Carol died last week, she was 91 ½ years old and the inspiration for the Intergenerational Center. I met her when she was 88 years old living in an independent living facility. I had just started out doing pet therapy with Buddy, my dog. Carol was like the Pied Piper, she would scoot in with her walker to our monthly Pet Therapy sessions. Carol would knock on doors and have a posse behind her. She loved being with the dogs and telling stories.
One day I went to visit and Carol was not there. I was just an observer in her life. She had fallen, ended up in the hospital and moved to a rehabilitation facility. I tracked her down and Buddy and I visited her there often. Sometimes when I visited, she was in PT and I watched her work hard to get her mobility back.
Another day, I went to visit and she was not there, again. This time she moved into an assisted living facility that didn’t have PT and over the course of 2 years, her health declined. Buddy and I visited her often. When she became unable to walk down to the dining room, she stayed put and had her meals in her room.
Two Thanksgivings ago, she came to my house for Thanksgiving. It was a challenge to get her there. There were so many reasons she didn’t want to go, but we insisted. Carol had a wonderful time. I think my family got more out of her being there that afternoon, then she got out of being there. We even walked up the path to see an owl, sitting in the nest in the tree. She was pretty good with her walker but I could see she was slowing down.
I did a good bit of traveling this last month and before I left, I always visited Carol. She was slowing down. Once you stop moving it gets harder and harder to to get moving again. We talked about death. She said she wasn’t afraid, and that she believed in heaven. Each time I had to leave, I told her when I came back, if she wasn’t there I would say, ‘hurrah for you Carol! you made it”. If she was there, I would come visit. She laughed.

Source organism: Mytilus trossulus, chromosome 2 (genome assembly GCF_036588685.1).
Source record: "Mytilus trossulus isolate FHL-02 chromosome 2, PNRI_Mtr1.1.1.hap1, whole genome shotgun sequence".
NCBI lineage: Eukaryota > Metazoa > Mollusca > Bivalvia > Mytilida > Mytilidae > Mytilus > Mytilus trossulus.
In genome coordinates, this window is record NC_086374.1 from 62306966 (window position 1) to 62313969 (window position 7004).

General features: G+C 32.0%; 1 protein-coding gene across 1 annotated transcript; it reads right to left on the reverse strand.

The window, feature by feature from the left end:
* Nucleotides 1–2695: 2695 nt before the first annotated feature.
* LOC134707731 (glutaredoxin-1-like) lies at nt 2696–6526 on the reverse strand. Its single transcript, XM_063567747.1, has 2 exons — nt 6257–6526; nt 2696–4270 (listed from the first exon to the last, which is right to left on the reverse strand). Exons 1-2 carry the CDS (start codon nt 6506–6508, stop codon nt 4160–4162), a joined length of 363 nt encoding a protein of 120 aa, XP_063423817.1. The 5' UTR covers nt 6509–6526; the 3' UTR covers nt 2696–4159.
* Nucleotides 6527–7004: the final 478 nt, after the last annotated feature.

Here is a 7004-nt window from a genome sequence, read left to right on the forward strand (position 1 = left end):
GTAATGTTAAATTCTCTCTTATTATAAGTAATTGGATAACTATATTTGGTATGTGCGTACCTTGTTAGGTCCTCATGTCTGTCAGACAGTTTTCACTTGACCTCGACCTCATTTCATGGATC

I came back from a week away and Carol was no longer there. I tracked her down and she was in a nursing home. I was told she had a ‘crisis’ the week before. When I found her, she was asleep in a shared room with her roommate screaming. I didn’t have the heart to wake her. The next time I went she was awake in bed with the covers pulled up over her nose and her eyes wide as can be. A staff member was cleaning the bed and the other side of the room. The screaming lady had passed.
The very last time I saw Carol, she was in a wheel chair in the day room being fed by a kind aide. This was the first time she didn’t recognize me. Her eyes were closed and she was uncommunicative. A woman sitting next to her, grabbed my arm and pulled me close to her telling me that she loved me. I think she just needed some human contact. Before I left, I kissed Carol on the forehead and told her I loved her.
She passed the next night, while I was on a plane going across the Atlantic to Scotland. Carol and I often talked about my Intergenerational Center and how she wished she could spend her days there, instead of alone in her room. I told her I was doing my best to get it built and I still am. I will miss her.